Bareback Ink

By Bob Bartlett; Directed by David Drake
Produced by Hard Sparks

Off Off Broadway, Play 
Runs through 3.18.17
IRT Theater, 154 Christopher Street


by Ran Xia on 3.12.17


Bareback InkJ. Stephen Brantley in Bareback Ink. Photo by Jody Christopherson.


BOTTOM LINE: The Ganymede myth gets a sexy makeover in Bob Bartlett's intimate and intense two-hander.

Once upon a time, Zeus the notoriously insatiable surveyed the earth, and found himself unable to take his eyes off a beautiful shepherd boy. The mighty king of Mount Olympus thus transformed himself into an eagle, and plucked the boy out for his own pleasure. The boy's name was Ganymede, a native of Troy, the most beautiful of all mortals. The rape and abduction of Ganymede hence became the oldest gay erotica. 

In Bareback Ink, Bob Bartlett transplants the ancient myth into a tattoo parlor, where a beautiful boy (Ganymede), apparently held captive by a powerful, unseen host (Zeus), is forced to be "the Canvas" (Todd Flaherty) for an intricate tattoo design. The much older tattoo artist (J. Stephen Brantley) awaits in the perpetually dim and damp studio, seemingly unmoved by the boy's initial hostility as well as frequent sexual advances. The pair's undeniable connection intensifies as the nameless boy gradually discovers his own identity.

Bartlett's sparse dialogue, delivered by the expressive duo, enhanced by John Salutz's stunning sound and lighting design, makes the play a sight to behold. Flaherty communicates vulnerability more effectively with his body than with words. His youthful, perpetually agitated and overly caffeinated Ganymede contrasts with Brantley's Hephaestus beautifully, the latter being completely cut-off from the outside world, laconic, and "tortured," using the boy's words. Brantley portrays the guarded, stoic older man with such ease that he makes the crippled artist seem majestic. The chemistry between the two is indeed electrifying.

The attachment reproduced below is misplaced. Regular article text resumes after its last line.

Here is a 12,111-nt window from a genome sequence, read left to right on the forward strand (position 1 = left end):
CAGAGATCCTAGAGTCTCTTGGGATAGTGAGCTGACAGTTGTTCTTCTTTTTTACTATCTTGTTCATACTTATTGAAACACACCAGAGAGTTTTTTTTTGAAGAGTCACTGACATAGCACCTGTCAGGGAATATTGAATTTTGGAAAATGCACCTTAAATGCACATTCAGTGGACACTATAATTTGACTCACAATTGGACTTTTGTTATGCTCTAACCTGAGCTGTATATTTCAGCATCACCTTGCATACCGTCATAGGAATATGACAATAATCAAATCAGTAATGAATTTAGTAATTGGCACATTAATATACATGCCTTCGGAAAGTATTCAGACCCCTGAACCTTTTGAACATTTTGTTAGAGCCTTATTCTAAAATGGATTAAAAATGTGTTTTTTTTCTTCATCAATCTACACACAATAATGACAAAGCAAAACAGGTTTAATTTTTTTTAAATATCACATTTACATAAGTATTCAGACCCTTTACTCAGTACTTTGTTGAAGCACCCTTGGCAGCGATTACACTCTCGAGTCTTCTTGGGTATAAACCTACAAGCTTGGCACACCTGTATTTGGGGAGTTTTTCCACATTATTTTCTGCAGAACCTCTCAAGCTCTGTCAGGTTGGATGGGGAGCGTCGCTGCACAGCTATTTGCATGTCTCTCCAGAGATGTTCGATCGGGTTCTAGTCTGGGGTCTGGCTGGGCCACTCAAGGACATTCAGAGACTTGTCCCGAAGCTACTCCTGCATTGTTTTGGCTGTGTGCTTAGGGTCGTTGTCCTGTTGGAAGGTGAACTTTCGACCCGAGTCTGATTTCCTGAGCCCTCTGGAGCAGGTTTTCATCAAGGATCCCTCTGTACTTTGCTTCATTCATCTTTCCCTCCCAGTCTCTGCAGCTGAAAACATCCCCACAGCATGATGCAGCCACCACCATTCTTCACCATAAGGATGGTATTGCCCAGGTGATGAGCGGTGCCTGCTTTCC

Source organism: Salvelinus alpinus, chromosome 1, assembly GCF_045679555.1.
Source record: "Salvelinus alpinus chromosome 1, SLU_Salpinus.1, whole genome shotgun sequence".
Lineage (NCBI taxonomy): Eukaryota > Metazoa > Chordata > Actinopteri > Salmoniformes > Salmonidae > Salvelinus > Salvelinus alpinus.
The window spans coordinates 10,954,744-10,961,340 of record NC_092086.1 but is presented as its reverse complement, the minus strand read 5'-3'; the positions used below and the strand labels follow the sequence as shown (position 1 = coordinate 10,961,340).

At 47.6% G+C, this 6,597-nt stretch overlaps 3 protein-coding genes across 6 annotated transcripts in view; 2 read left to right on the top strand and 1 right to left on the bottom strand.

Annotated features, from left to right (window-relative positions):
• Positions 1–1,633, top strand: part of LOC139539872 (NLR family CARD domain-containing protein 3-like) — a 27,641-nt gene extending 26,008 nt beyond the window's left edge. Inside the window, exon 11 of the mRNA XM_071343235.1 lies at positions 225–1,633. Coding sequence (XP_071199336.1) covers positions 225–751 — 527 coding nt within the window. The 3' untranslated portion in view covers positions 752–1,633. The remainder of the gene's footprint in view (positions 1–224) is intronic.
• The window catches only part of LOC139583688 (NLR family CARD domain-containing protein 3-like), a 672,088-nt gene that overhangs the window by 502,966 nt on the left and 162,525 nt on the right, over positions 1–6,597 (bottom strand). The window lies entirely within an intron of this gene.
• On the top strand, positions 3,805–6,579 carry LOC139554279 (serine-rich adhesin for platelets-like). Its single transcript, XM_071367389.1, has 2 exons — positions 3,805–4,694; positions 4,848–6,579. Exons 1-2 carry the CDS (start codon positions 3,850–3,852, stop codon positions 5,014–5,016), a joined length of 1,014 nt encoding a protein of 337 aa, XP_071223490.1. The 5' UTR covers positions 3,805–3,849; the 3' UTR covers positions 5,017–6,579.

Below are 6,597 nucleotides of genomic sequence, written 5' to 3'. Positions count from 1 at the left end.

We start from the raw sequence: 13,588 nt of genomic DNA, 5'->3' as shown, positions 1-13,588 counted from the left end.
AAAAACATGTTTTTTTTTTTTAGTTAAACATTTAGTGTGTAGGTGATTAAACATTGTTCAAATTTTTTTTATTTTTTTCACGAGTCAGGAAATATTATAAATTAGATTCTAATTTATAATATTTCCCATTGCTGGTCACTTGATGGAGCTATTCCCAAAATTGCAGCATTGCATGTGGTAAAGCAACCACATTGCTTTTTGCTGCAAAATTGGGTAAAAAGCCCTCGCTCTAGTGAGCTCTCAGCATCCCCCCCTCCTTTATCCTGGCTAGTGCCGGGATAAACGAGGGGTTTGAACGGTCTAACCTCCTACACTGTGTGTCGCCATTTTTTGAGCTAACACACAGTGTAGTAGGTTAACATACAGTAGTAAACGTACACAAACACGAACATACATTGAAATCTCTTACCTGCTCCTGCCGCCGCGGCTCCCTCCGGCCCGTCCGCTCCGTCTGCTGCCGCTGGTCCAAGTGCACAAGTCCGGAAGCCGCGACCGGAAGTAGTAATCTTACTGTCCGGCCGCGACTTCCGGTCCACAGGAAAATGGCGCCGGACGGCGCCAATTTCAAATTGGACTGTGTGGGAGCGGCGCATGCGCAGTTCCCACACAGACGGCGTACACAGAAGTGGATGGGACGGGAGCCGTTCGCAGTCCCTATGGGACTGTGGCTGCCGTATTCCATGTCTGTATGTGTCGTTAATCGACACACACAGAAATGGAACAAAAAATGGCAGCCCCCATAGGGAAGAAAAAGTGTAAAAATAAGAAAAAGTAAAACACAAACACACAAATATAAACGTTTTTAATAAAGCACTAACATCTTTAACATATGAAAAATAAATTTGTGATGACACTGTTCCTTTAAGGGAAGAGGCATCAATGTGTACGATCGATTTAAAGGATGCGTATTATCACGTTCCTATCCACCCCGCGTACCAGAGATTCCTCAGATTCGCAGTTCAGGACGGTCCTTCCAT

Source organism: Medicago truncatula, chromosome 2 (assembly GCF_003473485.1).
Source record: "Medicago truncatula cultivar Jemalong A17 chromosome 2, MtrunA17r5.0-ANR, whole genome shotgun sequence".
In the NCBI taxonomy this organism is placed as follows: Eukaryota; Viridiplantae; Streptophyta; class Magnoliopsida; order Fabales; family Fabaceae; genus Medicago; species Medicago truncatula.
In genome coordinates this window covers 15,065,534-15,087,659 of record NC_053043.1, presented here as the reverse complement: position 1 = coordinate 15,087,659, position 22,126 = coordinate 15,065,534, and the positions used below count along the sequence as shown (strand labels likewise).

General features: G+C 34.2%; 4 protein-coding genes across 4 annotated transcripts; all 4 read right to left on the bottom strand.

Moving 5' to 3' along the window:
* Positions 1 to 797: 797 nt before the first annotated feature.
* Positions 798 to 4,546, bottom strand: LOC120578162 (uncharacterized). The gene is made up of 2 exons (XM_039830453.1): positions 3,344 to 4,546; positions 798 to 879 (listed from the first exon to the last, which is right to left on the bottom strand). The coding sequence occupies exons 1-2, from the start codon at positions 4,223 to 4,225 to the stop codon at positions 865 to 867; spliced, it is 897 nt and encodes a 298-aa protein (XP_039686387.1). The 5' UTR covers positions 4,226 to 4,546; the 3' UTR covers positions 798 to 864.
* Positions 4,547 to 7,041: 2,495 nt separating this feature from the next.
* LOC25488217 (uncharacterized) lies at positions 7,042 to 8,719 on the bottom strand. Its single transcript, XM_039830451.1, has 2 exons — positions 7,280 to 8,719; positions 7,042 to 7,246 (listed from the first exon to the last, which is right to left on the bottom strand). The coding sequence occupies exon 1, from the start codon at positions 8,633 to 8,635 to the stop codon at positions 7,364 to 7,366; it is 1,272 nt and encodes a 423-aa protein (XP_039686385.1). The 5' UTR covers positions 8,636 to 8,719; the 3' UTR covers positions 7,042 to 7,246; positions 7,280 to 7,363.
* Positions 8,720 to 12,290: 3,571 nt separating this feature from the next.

David Drake's direction magnifies the poetic intensity of Bartlett's play without overpowering the story with gimmicks. The simplicity of the staging reveals a profoundly complex story that explores the identity of a frequently revisited hero. Ganymede, in this modern rendition, isn't painted as a victim; his rape, abduction, and ascension is ultimately accompanied with celebration.    


(Bareback Ink plays at IRT Theater, 154 Christopher Street, 3B, through March 18, 2017. The running time is 1 hour without intermission. Performances are Mondays, Wednesdays, and Fridays at 7; Saturdays and Sundays at 3. Tickets are $25 and are available at For more information visit


Bareback Ink is by Bob Bartlett. Directed by David Drake. Set Design is by David Drake and Robert Lohman. Lighting and Sound Design is by John Salutz. Costume Design is by Audrey Nauman.

The cast is Todd Flaherty and J. Stephen Brantley.